Percy Muir was still a junior director of the great firm of Elkin Mathews (founded in 1885) when they married in March 1937, but had become de facto its manager. He was 42, she was 28. Almost at once they were plunged into the nightmare of a lost libel case, from which they were only rescued by her small savings. But she was too realistic and too fond of Percy to be put off by this inauspicious beginning, and was soon plunged into the last excitements of bookselling in London before the Second World War.
They shared a house in St John's Wood, north London, with S.S. Koteliansky, the friend of Katherine Mansfield and D.H. Lawrence, who planted a pear- tree in their garden. She helped Percy, taking part in the task of smuggling the manuscript of Mozart's "Haffner" Symphony to safety, and organised the move of the firm to the country, when Ian Fleming, its newest director and already at the Admiralty, warned them that war was imminent.
She settled down to life in the rambling old house at Takeley, near Bishop's Stortford in Hertfordshire, which now became the Elkin Mathews premises. She had been born in Suffolk, the daughter of a professional writer, and begun a career as a journalist. Now, despite having to maintain a household that now included two small children as well as her husband and Elisabeth, the German girl who was the sole relic of the bookshop staff, she found time to write and to start a canteen for evacuees. When peace returned (though not plenty), she met a new challenge, helping Percy rebuild old links with his continental colleagues and heal the wounds of war. He was largely responsible for putting these relationships on a formal basis through the foundation of the International League of Antiquarian Booksellers. She contrived, despite rationing, to entertain his colleagues, new and old, and the trade owes her a great debt for her part in this post-war revival.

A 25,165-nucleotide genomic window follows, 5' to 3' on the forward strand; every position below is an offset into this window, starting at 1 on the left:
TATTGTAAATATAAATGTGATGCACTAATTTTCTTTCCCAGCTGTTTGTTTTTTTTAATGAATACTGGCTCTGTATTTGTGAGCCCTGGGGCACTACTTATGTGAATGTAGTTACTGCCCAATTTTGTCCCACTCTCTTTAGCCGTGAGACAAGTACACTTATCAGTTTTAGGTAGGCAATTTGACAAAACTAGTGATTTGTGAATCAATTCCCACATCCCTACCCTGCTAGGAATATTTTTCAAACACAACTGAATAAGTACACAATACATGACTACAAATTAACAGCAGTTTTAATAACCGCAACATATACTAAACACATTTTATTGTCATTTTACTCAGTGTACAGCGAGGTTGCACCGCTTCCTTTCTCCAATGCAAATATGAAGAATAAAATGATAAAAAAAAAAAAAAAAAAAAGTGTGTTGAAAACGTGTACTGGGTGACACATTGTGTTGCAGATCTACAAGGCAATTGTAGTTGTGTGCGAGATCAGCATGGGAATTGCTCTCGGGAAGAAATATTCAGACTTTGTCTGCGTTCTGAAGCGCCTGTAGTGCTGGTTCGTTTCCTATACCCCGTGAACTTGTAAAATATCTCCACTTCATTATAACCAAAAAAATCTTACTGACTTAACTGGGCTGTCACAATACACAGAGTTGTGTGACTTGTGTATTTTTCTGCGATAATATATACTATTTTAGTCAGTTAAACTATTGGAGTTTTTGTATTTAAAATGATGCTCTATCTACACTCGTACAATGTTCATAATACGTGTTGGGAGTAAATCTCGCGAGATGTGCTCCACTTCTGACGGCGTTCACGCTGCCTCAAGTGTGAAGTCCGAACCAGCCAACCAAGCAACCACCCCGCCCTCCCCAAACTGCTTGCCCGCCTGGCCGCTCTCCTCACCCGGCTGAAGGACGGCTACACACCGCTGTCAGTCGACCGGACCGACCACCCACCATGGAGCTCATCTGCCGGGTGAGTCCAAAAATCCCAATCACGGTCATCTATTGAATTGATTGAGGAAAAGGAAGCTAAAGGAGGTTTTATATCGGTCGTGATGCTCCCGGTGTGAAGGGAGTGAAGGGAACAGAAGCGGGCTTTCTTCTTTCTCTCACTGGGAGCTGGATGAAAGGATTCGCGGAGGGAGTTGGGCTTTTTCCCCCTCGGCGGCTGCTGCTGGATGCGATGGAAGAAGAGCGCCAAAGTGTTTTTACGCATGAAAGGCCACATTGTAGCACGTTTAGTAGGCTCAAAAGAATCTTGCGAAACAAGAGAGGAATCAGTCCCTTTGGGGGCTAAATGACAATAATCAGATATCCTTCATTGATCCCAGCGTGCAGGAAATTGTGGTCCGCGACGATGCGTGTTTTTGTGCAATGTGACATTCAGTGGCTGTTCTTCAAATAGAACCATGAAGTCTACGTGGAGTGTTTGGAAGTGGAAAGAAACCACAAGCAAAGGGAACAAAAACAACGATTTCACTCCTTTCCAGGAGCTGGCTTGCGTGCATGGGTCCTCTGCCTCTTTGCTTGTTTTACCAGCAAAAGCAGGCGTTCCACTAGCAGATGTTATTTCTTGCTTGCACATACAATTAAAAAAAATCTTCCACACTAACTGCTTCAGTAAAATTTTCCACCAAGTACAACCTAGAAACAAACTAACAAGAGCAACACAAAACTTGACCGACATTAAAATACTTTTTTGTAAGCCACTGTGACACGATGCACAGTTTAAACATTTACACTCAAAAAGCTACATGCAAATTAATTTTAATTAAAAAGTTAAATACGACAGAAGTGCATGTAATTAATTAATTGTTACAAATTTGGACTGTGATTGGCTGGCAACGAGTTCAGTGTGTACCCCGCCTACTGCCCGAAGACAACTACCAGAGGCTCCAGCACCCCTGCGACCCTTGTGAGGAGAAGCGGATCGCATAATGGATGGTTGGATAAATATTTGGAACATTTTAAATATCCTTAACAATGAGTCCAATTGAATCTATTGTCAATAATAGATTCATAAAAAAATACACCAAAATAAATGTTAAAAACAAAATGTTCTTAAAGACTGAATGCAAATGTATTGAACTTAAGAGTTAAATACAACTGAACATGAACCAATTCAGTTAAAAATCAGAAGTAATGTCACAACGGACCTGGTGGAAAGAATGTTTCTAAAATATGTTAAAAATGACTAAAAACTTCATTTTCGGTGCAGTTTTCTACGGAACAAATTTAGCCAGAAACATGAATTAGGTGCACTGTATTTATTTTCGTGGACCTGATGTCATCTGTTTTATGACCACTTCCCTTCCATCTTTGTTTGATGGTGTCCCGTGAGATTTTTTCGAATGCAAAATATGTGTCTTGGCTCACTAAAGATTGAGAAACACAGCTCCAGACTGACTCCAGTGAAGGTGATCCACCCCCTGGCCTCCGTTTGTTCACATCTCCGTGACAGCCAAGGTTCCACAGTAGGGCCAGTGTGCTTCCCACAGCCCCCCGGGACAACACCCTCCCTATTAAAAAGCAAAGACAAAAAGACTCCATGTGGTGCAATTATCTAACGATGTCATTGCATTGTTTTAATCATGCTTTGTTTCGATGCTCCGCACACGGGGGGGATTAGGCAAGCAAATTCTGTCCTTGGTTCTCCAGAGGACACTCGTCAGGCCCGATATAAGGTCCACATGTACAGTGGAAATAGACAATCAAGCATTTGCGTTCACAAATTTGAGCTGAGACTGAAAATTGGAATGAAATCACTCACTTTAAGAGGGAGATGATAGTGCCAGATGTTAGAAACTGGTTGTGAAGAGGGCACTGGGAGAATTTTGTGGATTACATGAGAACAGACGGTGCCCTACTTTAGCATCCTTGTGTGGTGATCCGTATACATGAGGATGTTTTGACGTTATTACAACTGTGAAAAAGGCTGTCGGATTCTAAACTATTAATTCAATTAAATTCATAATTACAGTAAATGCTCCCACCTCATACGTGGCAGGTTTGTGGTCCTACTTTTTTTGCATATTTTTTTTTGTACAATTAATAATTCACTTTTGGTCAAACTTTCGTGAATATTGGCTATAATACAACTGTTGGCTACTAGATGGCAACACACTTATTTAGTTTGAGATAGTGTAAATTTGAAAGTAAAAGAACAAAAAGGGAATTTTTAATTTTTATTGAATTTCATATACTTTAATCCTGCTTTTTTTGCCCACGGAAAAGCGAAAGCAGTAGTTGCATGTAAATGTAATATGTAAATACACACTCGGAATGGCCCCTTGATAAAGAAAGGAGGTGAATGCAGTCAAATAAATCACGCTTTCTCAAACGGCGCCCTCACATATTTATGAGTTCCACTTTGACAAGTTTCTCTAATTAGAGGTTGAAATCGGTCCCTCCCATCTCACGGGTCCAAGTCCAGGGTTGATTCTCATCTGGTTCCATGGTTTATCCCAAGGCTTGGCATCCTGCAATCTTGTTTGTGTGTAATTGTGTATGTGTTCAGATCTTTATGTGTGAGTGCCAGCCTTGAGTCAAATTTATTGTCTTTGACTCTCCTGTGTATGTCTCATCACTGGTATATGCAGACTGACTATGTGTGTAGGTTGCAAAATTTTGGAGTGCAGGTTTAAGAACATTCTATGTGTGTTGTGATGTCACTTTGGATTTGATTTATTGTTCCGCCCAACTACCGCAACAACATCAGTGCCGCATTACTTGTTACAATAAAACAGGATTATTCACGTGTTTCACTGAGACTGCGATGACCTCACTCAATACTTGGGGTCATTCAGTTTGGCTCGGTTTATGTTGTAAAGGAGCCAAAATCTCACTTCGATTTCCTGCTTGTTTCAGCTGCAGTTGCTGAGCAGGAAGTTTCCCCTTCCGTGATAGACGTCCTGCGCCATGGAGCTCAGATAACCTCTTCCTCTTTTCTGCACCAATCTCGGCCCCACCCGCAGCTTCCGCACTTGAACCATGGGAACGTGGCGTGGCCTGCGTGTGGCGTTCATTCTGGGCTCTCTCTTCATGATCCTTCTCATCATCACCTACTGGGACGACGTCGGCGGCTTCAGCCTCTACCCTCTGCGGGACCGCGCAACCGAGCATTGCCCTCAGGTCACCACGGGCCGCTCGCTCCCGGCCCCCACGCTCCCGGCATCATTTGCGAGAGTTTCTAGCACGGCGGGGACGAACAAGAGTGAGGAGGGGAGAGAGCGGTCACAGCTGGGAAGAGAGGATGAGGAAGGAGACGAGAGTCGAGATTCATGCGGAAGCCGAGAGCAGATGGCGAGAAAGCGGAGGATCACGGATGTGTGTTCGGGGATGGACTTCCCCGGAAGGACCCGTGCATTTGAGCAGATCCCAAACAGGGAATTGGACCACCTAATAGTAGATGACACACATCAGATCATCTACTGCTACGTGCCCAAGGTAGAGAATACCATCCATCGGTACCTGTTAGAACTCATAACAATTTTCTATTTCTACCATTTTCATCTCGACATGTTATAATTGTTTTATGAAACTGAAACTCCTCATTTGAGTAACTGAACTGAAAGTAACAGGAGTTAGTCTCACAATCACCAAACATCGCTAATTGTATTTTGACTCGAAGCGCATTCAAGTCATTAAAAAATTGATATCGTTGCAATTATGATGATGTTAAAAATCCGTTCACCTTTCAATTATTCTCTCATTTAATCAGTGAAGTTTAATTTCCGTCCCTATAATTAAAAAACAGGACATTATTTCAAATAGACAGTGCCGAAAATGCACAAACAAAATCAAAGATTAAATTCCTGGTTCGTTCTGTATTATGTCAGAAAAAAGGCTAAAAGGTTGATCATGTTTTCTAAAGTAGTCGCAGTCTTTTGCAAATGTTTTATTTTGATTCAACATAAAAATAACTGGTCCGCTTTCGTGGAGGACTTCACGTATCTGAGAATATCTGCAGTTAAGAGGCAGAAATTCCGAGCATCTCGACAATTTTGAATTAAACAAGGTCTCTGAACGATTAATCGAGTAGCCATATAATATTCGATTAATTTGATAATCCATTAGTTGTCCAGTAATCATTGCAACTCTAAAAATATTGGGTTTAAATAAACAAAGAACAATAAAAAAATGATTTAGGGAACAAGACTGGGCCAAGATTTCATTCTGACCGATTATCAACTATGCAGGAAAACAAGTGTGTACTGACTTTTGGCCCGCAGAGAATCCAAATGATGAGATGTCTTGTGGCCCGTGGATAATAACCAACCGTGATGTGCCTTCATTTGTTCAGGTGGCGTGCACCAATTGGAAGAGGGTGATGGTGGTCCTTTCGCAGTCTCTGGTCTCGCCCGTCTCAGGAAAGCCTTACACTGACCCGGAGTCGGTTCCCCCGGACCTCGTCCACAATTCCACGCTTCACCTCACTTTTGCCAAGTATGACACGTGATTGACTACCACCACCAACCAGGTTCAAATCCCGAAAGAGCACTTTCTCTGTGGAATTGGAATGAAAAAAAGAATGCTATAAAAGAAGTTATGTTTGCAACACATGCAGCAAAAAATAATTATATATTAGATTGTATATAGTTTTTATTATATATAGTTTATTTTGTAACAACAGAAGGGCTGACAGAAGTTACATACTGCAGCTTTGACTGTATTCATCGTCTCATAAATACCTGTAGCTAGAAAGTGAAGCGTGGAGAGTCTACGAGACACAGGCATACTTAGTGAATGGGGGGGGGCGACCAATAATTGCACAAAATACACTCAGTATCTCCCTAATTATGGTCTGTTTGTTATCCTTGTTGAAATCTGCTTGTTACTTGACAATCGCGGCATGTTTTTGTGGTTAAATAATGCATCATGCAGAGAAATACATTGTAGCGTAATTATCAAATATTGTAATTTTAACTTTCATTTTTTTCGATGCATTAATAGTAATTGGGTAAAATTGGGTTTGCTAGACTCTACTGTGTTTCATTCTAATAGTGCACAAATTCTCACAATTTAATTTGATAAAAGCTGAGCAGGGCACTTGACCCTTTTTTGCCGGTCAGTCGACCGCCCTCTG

Little of this is reflected in the novels that she wrote now and later, 13 in all, under the pen name Barbara Kaye. They all dealt with contemporary life and its problems, seen very much in a local context. Blackmarket Green (1950) was a portrait of a village in wartime, Festival at Froke (1951) reflects the impact of the Festival of Britain and Champion's Mead (1951) the foundation of Harlow New Town, not far away. All this was observed at first hand, for she was always in the thick of things, sitting on the district council, presiding over the local Women's Institute and organising entertainments for the village fete, besides doing all sorts of good that her energetic and gregarious temperament suggested to her. To be a friend of hers was to be a friend for life.
The growth of Stansted airport finally made life at Takeley no longer bearable, and they moved to Blakeney in Norfolk. There Percy died in 1979. It was the end of an era in the history of Elkin Mathews. By now Barbara was the sole member of its staff, and might well have accepted a good offer for the stock and wound up the business. But giving up was not in her nature. With her usual courage and tenacity, she kept it going, did up the premises and took to going to book fairs and auctions. To her delight, her son David, already a bookseller, came to join her in 1987.
She went on writing, publishing a continuation of Minding My Own Business (1956), aptly titled The Company We Kept (1986), and a sequel, Second Impression (1995). She sailed her dinghy off the Norfolk coast into her eighties, gardened indefatigably, and would go halfway across England to the Wordsworth Trust book-collectors' weekends until last year. She faced the ills of old age when they came without complaint and, as always, with courage.
Barbara Kenrick Gowing (Barbara Kaye), writer and bookseller: born Saxmundham, Suffolk 4 August 1908; married 1937 P.H. Muir (died 1979; one son, one daughter); died Blakeney, Norfolk 21 February 1998.Reuse content